In the Tibetan Buddhist Meditation Group last night we were talking about how meditation on Precious Human Rebirth and Death and Impermanence can help us live a meaningful life and not allow our lives to become entirely engrossed by trivia. Let me explain–this is a line of thought that is Buddhist in the specifics, but actually quite common to all religions. It also has an intriguing connection with Chris Hedges’ Book, War is a Force that Gives Us Meaning.
In the Buddhist view of things we all have had many lives, actually a beginningless sequence of lives, and far from spending all of them as Cleopatra and so forth, the great majority of those lives may not have been a human being, but some kind of lowly animal, or worse (don’t ask). Those where we were a human being were quite likely not an existence that afforded much opportunity for cultivating higher (i.e., spiritual qualities). Given an acceptance of the idea of rebirth, this line of thinking is very logical and evidence based as a few minutes thinking about the animal kingdom will confirm. The point of this exercise is to realise what precious opportunity we have and not to squander it on trivia. Such meditation tends to elevate our spirits.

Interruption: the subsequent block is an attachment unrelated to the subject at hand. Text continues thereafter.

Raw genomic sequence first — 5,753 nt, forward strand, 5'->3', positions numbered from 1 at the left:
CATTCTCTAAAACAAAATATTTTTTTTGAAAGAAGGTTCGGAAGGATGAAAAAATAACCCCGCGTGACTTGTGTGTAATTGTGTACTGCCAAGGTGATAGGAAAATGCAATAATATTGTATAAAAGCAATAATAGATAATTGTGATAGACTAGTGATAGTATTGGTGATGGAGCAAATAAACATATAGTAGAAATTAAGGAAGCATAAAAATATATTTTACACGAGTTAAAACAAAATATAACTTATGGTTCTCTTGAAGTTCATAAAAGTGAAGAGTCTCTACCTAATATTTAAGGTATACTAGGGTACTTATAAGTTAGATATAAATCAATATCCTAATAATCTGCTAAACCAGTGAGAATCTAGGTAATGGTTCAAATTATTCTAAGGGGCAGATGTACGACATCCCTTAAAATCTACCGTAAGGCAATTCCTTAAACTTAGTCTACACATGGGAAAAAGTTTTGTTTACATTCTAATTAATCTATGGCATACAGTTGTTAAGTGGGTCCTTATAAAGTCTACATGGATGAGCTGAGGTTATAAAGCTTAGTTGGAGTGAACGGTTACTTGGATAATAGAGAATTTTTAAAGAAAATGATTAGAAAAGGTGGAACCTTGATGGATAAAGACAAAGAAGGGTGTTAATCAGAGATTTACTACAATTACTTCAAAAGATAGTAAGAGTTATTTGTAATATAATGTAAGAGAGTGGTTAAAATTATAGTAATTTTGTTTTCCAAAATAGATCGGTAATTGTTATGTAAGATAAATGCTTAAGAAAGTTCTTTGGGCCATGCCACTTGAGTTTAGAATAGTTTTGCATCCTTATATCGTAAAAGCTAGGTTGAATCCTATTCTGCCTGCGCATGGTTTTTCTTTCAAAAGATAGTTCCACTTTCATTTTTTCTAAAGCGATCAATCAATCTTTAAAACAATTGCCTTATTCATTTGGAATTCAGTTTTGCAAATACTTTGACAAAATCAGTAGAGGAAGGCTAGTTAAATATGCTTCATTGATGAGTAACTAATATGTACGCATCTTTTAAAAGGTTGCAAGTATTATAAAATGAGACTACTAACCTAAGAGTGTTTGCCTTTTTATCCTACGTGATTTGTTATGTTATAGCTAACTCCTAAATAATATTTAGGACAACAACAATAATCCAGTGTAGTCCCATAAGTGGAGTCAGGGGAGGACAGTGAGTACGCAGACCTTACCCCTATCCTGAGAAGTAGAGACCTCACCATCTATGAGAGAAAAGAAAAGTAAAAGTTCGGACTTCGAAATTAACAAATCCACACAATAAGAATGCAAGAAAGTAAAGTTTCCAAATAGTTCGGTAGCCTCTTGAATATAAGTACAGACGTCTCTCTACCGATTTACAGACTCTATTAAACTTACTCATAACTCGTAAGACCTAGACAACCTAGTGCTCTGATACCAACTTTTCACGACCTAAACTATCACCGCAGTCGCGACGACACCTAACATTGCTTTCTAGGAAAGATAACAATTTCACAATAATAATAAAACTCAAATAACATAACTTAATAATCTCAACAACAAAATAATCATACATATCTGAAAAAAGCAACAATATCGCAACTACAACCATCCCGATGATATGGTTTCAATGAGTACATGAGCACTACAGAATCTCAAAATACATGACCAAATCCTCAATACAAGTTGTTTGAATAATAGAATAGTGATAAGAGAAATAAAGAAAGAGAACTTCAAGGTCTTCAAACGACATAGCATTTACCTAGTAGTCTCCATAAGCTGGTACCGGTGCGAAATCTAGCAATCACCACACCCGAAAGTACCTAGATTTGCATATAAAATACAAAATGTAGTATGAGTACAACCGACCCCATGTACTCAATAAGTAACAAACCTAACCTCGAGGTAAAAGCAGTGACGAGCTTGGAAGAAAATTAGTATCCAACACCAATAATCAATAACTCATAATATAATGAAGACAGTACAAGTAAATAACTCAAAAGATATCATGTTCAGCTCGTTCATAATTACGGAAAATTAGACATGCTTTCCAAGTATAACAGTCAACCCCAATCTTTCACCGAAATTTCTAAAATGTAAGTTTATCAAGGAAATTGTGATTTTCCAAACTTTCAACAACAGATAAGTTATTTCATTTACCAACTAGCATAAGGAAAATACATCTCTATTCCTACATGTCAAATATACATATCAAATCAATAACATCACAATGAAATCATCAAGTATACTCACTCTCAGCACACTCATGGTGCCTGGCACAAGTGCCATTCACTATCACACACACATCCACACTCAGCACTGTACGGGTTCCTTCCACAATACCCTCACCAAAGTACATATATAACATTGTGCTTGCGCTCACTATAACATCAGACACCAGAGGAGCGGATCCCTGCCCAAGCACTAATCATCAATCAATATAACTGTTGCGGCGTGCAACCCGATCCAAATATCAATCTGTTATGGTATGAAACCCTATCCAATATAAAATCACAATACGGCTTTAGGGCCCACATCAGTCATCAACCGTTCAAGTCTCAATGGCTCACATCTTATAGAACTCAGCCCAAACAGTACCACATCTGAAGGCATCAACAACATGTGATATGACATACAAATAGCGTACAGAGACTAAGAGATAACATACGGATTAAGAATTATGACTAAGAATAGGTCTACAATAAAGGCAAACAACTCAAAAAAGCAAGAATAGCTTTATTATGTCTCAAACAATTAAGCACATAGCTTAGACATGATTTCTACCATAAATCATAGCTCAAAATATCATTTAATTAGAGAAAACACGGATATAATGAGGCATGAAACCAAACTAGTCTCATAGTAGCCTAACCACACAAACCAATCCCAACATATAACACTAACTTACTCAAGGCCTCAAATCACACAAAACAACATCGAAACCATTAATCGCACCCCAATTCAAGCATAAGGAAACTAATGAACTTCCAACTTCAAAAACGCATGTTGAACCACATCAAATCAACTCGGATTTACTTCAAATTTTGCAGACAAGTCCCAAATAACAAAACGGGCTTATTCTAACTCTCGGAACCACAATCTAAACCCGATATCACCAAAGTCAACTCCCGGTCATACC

The meditation on death has a fairly straightforward function: to try and make sure that we understand the urgency of the situation, that while we live the assumption that we won’t die any time, we are unlikely to make use of the opportunity to cultivate our higher qualities–wisdom and compassion, but more generally the qualities that distinguish human beings from the rest of the animals. By cultivating these qualities we can avoid lower rebirths, marked by great suffering and little opportunity for spiritual development; if we cultivate these qualities sufficiently we can eventually put an end to all stupid (unwise) action, end all suffering and become a perfect vessel for helping others (think of the qualities of the great saints).
OK this is the theory. By meditating on life and death we can make our life meaningful and stop it being subverted by trivia. As I said, every religion has a variant of this. My point is a passage that quite struck me from the veteran war reporter Chris Hedges’ War is a Force that Gives Us Meaning.
The enduring attraction of war is this: Even with its destruction and carnage it can give us what we long for in life. It can give us purpose, meaning, a reason for living. Only when we are in the midst of conflict does the shallowness and vapidness of much of our lives become apparent. Trivia dominates our conversations and increasingly our airwaves. And war is an excellent elixir. It gives us resolve, a cause. (p. 3)
It strikes me that this quite in agreement with the idea that awareness of death is necessary for a meaningful awareness of life, but entirely opposed to it in the insistence that it is only in the midst of conflict that we can achieve such heightened awareness. Though by no means easy, it may be that our traditional religions had a structure for achieving the same effect with a little less of the death and destruction, and horrible suffering. (Note to self: I must get round to reading Hedges’s I don’t Believe in Atheists.)